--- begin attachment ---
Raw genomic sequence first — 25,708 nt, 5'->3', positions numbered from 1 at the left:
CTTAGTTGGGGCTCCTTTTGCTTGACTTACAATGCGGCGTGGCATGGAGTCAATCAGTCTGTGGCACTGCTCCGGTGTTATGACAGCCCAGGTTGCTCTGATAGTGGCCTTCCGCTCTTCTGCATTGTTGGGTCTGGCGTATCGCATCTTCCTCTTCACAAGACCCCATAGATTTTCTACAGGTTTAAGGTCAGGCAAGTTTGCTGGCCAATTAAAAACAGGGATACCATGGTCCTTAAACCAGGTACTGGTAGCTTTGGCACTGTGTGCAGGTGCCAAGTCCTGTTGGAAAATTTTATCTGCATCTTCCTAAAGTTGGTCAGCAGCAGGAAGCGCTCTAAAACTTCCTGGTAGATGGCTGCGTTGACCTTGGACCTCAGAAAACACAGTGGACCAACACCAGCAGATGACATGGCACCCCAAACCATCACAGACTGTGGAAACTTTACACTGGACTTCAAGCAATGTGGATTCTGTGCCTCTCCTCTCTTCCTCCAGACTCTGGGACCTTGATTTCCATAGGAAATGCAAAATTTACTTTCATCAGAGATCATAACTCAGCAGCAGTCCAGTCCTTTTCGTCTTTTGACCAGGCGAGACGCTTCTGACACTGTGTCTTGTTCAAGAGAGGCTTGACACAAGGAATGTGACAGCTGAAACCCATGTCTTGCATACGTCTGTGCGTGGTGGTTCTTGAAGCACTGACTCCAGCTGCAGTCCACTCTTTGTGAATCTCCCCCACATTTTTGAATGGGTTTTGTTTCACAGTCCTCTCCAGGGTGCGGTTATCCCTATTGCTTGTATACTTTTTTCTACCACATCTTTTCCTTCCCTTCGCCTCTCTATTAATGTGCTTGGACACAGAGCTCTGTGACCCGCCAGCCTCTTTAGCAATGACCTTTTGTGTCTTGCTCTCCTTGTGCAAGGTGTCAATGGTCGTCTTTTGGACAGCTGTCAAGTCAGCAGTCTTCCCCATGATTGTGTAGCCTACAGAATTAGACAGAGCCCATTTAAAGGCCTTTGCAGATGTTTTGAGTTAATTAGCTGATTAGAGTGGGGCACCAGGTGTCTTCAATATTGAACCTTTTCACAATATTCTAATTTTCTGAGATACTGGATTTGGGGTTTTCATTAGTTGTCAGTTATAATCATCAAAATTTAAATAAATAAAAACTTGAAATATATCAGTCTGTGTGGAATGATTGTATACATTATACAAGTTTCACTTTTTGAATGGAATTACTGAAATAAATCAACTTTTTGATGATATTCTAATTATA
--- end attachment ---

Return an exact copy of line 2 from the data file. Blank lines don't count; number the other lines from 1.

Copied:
CTTAGTTGGGGCTCCTTTTGCTTGACTTACAATGCGGCGTGGCATGGAGTCAATCAGTCTGTGGCACTGCTCCGGTGTTATGACAGCCCAGGTTGCTCTGATAGTGGCCTTCCGCTCTTCTGCATTGTTGGGTCTGGCGTATCGCATCTTCCTCTTCACAAGACCCCATAGATTTTCTACAGGTTTAAGGTCAGGCAAGTTTGCTGGCCAATTAAAAACAGGGATACCATGGTCCTTAAACCAGGTACTGGTAGCTTTGGCACTGTGTGCAGGTGCCAAGTCCTGTTGGAAAATTTTATCTGCATCTTCCTAAAGTTGGTCAGCAGCAGGAAGCGCTCTAAAACTTCCTGGTAGATGGCTGCGTTGACCTTGGACCTCAGAAAACACAGTGGACCAACACCAGCAGATGACATGGCACCCCAAACCATCACAGACTGTGGAAACTTTACACTGGACTTCAAGCAATGTGGATTCTGTGCCTCTCCTCTCTTCCTCCAGACTCTGGGACCTTGATTTCCATAGGAAATGCAAAATTTACTTTCATCAGAGATCATAACTCAGCAGCAGTCCAGTCCTTTTCGTCTTTTGACCAGGCGAGACGCTTCTGACACTGTGTCTTGTTCAAGAGAGGCTTGACACAAGGAATGTGACAGCTGAAACCCATGTCTTGCATACGTCTGTGCGTGGTGGTTCTTGAAGCACTGACTCCAGCTGCAGTCCACTCTTTGTGAATCTCCCCCACATTTTTGAATGGGTTTTGTTTCACAGTCCTCTCCAGGGTGCGGTTATCCCTATTGCTTGTATACTTTTTTCTACCACATCTTTTCCTTCCCTTCGCCTCTCTATTAATGTGCTTGGACACAGAGCTCTGTGACCCGCCAGCCTCTTTAGCAATGACCTTTTGTGTCTTGCTCTCCTTGTGCAAGGTGTCAATGGTCGTCTTTTGGACAGCTGTCAAGTCAGCAGTCTTCCCCATGATTGTGTAGCCTACAGAATTAGACAGAGCCCATTTAAAGGCCTTTGCAGATGTTTTGAGTTAATTAGCTGATTAGAGTGGGGCACCAGGTGTCTTCAATATTGAACCTTTTCACAATATTCTAATTTTCTGAGATACTGGATTTGGGGTTTTCATTAGTTGTCAGTTATAATCATCAAAATTTAAATAAATAAAAACTTGAAATATATCAGTCTGTGTGGAATGATTGTATACATTATACAAGTTTCACTTTTTGAATGGAATTACTGAAATAAATCAACTTTTTGATGATATTCTAATTATA